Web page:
Rate this wine for me, please
Having visited the Drouhin Winery in Beaune during my eighteen plus years in the wine business, and having sold the wines at wholsale for several years, I can tell you that the information that you have received about this wine is probably accurate. In other words, I would open this bottle at the next forseeable opportunity and hope there is something left to the fruit. Perhaps the strength of the 1985 Red Burgundy vintage will have carried this wine to this point, but storage is also a powerful factor. When you remove the capsule, that will also tell part of the story. If there is any mold or discharge, you are not off to a good start. There is only one thing left to do at this point, and that is cross your fingers and get out the corkscrew!
So much depends on the storage method. If the wine was kept in a cool, dark room there is a very good chance it will still be good if not great. Is there anything else on the label that might indicate that the wine is from a particular property. If so, this will even further the likleyhood that the wine survived. Nuits Saint George produces some of the greatest and longest-lived Burgundies. Let me know how it turns out for you, good luck.
1985 was a pretty good vintage and Drouhin is a respectable producer, but at 23 years old, I'm thinking this is over the hill. A premier cru or grand cru burgundy might still be drinking well, but this one will likely have muted fruit and some discoloration, even if it's been stored well.
As for resale value, I wouldn't think it's worth much. Certainly less than $50, if even that much.
That said, it certainly won't be bad-tasting, so drink up. The sooner the better :)
1985 Domaine Joseph Drouhin Nuits St Georges
Domaine Joseph Drouhin
A Pinot Noir Dry Red Table wine from
Nuits St Georges, Burgundy, France
Source: Burgundy Book # B2 Jan 1990
Reviewer: Robert Parker
This Cote de Nuits offering is bland. The 1985s from this famous firm are all impeccably clean, correct, well-made wines. Drouhin has managed to preserve the individual identity of each appellation as the wines do not taste alike. There is, of course, a house style, but that can be said of the wines from a small grower as well.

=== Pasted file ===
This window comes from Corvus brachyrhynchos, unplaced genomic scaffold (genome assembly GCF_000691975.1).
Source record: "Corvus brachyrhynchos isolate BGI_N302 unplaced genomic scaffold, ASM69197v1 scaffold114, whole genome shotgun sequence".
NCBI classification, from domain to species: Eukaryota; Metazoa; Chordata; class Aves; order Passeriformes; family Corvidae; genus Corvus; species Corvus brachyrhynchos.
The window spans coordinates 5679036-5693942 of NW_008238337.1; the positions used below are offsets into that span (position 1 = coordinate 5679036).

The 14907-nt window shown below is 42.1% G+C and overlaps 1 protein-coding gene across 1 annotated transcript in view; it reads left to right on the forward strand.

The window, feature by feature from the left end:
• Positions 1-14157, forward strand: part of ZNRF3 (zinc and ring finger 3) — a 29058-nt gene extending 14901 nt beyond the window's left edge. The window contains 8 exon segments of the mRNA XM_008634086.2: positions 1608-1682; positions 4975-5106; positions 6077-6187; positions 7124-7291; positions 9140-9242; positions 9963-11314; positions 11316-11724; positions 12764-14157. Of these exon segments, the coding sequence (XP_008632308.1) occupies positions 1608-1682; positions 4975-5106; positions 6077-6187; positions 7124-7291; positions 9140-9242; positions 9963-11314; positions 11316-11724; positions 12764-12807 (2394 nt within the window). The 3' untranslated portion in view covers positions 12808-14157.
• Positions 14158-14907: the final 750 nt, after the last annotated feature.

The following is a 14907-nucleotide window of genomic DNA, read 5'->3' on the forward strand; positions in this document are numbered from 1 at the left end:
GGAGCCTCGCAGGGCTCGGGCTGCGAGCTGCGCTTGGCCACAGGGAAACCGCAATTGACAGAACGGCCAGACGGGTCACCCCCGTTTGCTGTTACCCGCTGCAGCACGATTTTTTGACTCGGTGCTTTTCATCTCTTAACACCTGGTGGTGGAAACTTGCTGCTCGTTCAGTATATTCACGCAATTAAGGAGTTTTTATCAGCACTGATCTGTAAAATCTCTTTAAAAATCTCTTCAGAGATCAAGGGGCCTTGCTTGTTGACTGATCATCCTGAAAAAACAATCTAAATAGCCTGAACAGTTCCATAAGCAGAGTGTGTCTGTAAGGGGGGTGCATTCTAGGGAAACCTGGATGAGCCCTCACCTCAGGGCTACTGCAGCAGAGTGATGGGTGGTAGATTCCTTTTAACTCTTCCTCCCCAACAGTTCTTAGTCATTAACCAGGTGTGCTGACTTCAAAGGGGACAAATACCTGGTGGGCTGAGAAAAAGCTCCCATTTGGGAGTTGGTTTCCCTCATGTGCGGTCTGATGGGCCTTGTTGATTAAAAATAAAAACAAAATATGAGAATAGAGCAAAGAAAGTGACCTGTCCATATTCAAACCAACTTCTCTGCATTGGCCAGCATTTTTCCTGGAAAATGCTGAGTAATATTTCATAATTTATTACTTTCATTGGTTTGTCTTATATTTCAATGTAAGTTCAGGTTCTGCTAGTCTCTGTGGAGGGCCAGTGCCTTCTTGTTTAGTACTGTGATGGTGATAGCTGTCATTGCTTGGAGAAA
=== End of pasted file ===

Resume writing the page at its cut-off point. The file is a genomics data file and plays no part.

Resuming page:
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Curiously enough, Wine Spectator rates it at 92, but with no comments.
I personally would (blindly, but with no remorse) go with the first rating above.
I agree with many of the others comments. It was once a decent bottle of wine, and 1985 was a very good vintage, but - depending on how it was stored - it is probably over the hill. But, you never know. And it is hard to determine value for this wine for similar reasons - it could vary greatly in quality depending on how it was stored, and since there is virtually none of this wine still in circulation, there is no commercial benchmark with which to establish a price.
Also, about the ratings - you must realize that Robert Parker has a strange, adversarial relationship with Burgundy. After the 1996 vintage, or so, he was sort of blacklisted by many of the vignerons, and doesn't even taste them anymore - he has delegated that respsonsibility to Pierre Rovani. I have never cared for his assessments of burgundy, and I wouldn't heed him much credence here, either.
In my opinion, the only Burgundy critic whose opinion I value is Alan Meadows (Burghound).
While you are essentially correct vis-a-vis Robert Parker, his "strange,adversarial relationship with Burgundy" (how true!), and Allen Meadows ( http://burghound.com/ ) , I would be remiss if I didn't point out that Pierre-Antoine Rovani LEFT Parker's employment in 2006 (2005? could it have been 2004?), and the region of Burgundy is now covered by David Schildneckt.